Hello, Aquameatwad!

1) Find the number of passwords that use each of the digits 3,4,5,6,7,8,9

So for passwords, i would think order matters . Yes!

so i use the permutation eqn n!/(n-r)! which is 7!/(7-7)! = 5040. . Right!

We are given: .3 even digits and 4 odd digits.

(a) In how many passwords are the first three digits even?

We want: .even - even - even - odd - odd - odd - odd

The 3 even digits can be arranged in ways.

The 4 odd digits can be arranged in ways.

Hence, there are: . passwords of the form EEEOOO.

b) are the three even digits consecutive?

I assume "consecutive" means the even digits are adjacent,

. . but not necessarily in order.

So that 7368459 is an acceptable password.

First, duct-tape the even digits together.

Then we have 5 "numbers" to arrange: .

. . There are possible arrangement.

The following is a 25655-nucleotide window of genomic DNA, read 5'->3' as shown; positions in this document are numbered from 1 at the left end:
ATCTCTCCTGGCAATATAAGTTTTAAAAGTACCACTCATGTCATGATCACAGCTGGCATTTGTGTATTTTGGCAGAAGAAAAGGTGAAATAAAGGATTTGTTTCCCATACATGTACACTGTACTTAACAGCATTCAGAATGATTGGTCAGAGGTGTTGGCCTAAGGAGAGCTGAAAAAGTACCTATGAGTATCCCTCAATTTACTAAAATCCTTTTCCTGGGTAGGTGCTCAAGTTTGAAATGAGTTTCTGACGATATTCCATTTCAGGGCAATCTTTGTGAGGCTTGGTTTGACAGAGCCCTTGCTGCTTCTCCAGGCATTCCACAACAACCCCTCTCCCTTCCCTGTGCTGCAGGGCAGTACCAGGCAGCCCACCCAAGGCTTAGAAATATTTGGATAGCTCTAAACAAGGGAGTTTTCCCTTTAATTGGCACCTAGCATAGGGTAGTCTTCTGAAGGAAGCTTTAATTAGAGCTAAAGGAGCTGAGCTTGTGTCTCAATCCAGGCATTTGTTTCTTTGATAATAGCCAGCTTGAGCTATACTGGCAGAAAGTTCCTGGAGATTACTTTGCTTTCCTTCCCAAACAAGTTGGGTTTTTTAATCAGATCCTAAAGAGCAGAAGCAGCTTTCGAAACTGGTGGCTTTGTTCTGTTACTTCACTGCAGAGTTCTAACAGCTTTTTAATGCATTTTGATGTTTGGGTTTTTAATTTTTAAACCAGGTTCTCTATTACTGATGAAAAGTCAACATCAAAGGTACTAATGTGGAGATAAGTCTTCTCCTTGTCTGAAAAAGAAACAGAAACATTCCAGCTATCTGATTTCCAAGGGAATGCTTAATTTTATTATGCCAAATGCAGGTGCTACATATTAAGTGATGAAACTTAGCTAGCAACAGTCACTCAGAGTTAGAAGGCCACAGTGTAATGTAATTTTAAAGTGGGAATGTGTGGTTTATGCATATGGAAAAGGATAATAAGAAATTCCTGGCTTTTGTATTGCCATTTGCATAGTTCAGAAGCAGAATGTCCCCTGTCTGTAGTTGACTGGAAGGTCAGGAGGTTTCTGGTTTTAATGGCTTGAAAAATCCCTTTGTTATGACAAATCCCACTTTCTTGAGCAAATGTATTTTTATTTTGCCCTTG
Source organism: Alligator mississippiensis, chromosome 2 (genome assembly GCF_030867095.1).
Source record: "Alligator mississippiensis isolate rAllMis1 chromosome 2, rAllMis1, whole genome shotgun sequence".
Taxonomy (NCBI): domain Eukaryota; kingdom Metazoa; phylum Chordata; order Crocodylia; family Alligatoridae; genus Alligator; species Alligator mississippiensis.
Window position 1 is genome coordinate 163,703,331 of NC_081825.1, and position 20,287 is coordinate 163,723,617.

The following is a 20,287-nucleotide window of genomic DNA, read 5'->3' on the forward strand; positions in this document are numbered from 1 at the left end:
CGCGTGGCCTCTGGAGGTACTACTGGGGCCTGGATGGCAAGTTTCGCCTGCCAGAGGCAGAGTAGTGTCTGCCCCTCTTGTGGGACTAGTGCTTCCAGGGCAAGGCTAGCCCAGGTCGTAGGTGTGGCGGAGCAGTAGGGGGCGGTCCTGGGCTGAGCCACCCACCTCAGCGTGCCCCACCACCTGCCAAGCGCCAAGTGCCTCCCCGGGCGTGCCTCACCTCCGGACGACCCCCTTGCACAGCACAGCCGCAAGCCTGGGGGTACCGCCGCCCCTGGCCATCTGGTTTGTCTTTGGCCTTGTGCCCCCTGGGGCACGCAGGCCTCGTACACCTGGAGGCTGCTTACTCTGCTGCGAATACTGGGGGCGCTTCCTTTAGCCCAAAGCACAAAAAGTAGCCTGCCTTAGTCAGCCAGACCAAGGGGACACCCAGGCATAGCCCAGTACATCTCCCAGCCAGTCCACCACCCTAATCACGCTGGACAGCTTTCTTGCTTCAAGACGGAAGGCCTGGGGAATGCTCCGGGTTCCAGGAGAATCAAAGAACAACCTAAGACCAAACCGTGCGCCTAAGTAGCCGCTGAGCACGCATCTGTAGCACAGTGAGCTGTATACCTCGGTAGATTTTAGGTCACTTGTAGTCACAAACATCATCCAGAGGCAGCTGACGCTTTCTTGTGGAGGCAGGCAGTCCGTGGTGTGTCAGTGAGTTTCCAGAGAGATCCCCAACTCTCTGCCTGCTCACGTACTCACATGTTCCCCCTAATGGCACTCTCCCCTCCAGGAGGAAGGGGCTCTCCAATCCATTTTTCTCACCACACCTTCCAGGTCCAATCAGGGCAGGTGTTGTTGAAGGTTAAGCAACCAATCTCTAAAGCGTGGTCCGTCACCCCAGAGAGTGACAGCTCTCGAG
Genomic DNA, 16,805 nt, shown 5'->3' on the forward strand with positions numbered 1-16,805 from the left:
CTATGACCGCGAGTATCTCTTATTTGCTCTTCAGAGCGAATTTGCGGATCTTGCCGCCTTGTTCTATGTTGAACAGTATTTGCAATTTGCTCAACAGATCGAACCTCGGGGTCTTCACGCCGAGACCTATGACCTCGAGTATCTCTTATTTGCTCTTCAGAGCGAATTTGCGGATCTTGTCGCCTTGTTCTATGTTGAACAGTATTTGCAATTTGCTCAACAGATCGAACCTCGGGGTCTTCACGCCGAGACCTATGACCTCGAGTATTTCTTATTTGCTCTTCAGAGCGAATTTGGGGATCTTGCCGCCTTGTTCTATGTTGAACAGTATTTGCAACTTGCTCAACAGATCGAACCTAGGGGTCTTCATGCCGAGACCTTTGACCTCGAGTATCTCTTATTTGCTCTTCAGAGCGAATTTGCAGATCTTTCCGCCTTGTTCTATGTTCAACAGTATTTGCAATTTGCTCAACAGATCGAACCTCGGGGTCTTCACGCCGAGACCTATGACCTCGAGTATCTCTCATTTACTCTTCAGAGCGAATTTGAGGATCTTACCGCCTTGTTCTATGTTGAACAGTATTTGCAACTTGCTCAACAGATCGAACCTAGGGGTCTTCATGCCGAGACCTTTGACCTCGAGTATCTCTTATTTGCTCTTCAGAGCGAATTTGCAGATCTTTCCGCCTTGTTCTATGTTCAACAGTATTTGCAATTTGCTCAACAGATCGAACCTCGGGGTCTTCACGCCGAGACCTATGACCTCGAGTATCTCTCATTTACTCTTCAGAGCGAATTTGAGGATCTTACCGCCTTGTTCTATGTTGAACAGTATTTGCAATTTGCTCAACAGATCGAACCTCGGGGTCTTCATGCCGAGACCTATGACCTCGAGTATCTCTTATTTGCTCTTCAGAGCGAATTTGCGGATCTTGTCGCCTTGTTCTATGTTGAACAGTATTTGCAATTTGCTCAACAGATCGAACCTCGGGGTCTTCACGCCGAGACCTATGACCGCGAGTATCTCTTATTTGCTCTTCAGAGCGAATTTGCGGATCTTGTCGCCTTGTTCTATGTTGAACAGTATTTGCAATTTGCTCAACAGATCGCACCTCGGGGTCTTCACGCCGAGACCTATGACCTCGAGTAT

But the 3 even digits can be permuted in ways.

Hence, there are: . such passwords.

c) are the four odd digits consecutive?

Duct-tape the odd digits together.

Then we have 4 "numbers" to arrange: .

. . There are possible arrangements.

But the 4 odd digits can be permutated in ways.

Hence, there are: . such passwords.

d) are no two odd digits consecutive?

There is one basic arrangement: .odd - even - odd - even - odd - even - odd

The 4 odd digits can be arranged in ways.

The 3 even digits can be aranged in ways.

Hence, there are: . such passwords.